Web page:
You want to be succinct and stay away from excessive adjectives in your writing. The language should be actionable, with more verbs than adjectives. Short sentences and short, mobile-friendly paragraphs work best. Once your copy is written, it’s a good idea to have a good editor or copywriter on your team to ensure you’re not repeating yourself or using unnecessary language.
The words you definitely don’t want to cut are the keywords for your product descriptions. This is how anyone searching for your product will land on your product page. There are plenty of services and tools on the market to help you identify the best keywords for your products (with your competition taken into account).
Practice content keyword mapping and use the Google keyword planner and other SEO tools to help you track the most popular keywords for your product and adjust them for maximum exposure. Metadata and meta text are also good ways to add in some buyer-intention search terms.
While keywords are important in attracting the search traffic you want, avoid stuffing your product description with these terms. Focus on just adding a couple where it’s naturally relevant and won’t disrupt the flow of reading.
Live up to your own hype
The goal of the product description page is to help a customer understand why they want to buy your product. For most people, and most products, this is simple. Do they need it? Why should they buy yours? Assuming you want to foster customer loyalty as well as complete this sale, you may want to go a bit deeper too.
A product description is not a place for overblown, adjective-heavy ad copy. But it is a good opportunity to talk about what’s great about your product. The idea is to evoke a fantasy of what your ideal customer’s life will be like if they buy your product by focusing on the right product details. Try to stay away from standard templates—these could bore your readers even if they’re just doing a quick skim of your copy.
Conduct research within your target audience using user reviews, analytics programs, surveys, social media, and blog comments. Learn what your customers really need. Highlight the features that meet their demands to draw attention to what makes your product unique.
When in doubt, talk to an expert
Writing a product description is a delicate business, so why not leave it to the professionals? Hiring a quality copywriter to your team can save you time and money when it comes to crafting the perfect product descriptions. If you’re a small business, go for freelance copywriters. There are plenty of other ways a copywriter can help boost your company copy, but only if you hire the right person and give them the right instructions. Read on for advice on how to find the best copywriter for your product description.Let them know what you need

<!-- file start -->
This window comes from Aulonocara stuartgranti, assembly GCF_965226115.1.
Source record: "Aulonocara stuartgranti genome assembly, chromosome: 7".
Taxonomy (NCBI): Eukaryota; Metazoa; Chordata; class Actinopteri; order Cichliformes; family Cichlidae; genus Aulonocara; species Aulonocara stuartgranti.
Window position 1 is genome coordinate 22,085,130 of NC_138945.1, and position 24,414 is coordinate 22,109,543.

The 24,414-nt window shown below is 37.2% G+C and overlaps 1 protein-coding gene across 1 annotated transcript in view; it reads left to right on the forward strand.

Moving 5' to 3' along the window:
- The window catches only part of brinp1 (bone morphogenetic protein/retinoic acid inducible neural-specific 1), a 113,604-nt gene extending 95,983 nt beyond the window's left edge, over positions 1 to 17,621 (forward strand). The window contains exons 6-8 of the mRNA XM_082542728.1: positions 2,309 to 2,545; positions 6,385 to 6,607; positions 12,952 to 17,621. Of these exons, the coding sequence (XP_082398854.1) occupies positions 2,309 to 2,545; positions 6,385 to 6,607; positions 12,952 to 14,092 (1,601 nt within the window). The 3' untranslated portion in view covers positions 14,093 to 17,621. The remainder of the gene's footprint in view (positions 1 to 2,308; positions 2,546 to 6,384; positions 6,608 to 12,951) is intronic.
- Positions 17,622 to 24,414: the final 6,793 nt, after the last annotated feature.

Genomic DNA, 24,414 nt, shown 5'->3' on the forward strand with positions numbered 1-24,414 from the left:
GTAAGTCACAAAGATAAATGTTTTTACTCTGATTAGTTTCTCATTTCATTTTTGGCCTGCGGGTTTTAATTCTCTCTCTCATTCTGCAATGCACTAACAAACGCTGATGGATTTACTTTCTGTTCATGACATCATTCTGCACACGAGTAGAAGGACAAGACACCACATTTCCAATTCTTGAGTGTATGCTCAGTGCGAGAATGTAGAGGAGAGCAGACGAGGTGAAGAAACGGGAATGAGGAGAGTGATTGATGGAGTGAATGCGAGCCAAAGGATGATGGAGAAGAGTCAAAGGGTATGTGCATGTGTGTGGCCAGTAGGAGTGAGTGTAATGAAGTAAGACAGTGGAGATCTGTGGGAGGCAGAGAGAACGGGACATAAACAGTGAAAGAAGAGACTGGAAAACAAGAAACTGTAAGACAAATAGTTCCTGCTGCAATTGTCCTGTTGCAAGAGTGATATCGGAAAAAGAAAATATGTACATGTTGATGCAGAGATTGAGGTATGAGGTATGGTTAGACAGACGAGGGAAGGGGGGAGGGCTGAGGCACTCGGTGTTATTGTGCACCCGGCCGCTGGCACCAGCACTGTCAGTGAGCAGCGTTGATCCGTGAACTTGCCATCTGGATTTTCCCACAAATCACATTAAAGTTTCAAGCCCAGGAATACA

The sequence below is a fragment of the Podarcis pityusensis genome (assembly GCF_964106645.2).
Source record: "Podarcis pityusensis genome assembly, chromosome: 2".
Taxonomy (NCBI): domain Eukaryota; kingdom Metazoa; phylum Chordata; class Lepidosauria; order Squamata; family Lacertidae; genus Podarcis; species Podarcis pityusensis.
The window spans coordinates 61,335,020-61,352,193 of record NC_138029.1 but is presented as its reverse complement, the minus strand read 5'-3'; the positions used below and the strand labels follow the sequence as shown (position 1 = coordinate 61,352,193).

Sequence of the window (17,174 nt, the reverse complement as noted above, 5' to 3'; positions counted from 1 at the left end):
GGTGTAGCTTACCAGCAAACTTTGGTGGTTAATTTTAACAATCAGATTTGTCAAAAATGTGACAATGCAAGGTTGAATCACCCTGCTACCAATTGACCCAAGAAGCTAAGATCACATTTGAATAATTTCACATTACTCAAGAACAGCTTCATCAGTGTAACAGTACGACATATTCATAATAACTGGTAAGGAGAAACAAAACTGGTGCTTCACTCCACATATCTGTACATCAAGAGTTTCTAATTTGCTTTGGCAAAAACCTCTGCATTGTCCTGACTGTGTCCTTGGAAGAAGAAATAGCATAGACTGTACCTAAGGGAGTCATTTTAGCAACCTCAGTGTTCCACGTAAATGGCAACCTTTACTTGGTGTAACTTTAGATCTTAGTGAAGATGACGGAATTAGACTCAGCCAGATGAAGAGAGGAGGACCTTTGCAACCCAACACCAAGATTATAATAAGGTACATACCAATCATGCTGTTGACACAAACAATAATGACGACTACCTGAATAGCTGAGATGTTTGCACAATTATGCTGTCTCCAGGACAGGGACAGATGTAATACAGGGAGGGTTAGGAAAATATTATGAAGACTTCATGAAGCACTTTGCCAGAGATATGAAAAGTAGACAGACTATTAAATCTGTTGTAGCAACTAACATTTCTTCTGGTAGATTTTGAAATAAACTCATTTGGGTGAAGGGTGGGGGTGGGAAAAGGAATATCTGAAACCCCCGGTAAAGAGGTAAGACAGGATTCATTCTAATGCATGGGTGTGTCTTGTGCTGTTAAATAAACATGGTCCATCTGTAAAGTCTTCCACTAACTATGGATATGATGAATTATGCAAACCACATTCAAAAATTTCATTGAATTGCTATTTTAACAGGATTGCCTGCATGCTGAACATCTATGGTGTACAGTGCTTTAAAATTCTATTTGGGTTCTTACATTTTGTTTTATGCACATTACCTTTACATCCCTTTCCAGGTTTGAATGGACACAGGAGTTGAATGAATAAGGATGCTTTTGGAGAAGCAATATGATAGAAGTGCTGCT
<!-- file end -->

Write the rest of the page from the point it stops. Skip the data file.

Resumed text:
Whether you’re posting on freelance job boards or approaching a copywriter directly, always be upfront about your expectations for the project. Let your copywriters know the length, the type of information that should be included, as well as the tone and style you want. Have a selection of examples ready for your writer to refer to.
Check out writing samples
Some job boards require writers to post writer portfolio pieces. You can ask for sample pieces from your potential employees so you’ll know what to expect in terms of quality of output or service. Check out the top freelance job boards so you know you're choosing from an experienced pool.
Communication is everything
Even if this is your first time working with a specific writer, you should still be investing time into the relationship. Keep an open line of communication. Before you hire a copy editor, ask about their workflow, turnaround times, and other factors that could affect your working relationship. The more you communicate, the smoother the collaboration will go.
Trust them to do their job
Hiring an outside writer to tackle your project can feel risky. When your business is small, you usually want to tackle every aspect of the creative development yourself. Provide clear product description templates, but allow for flexibility. If you’re hiring a copywriter, it’s likely because you have more pressing matters to tend to than write sparkling product descriptions. Be flexible, and let your copywriter do their job.
Product descriptions matter
They lead your customers and would-be customers through to securing a purchase. They offer important, useful and helpful information, while also giving you a chance to talk up your company. A good product description lets your customers get to know your product and the ways it can improve lives. Getting all that right takes some work, but with a bit of effort, and some expert advice, you can ensure your product descriptions give your customers the information they need to not only find you but feel good about their purchase as well.
Use product information management (PIM) software to keep all your product details in the same place.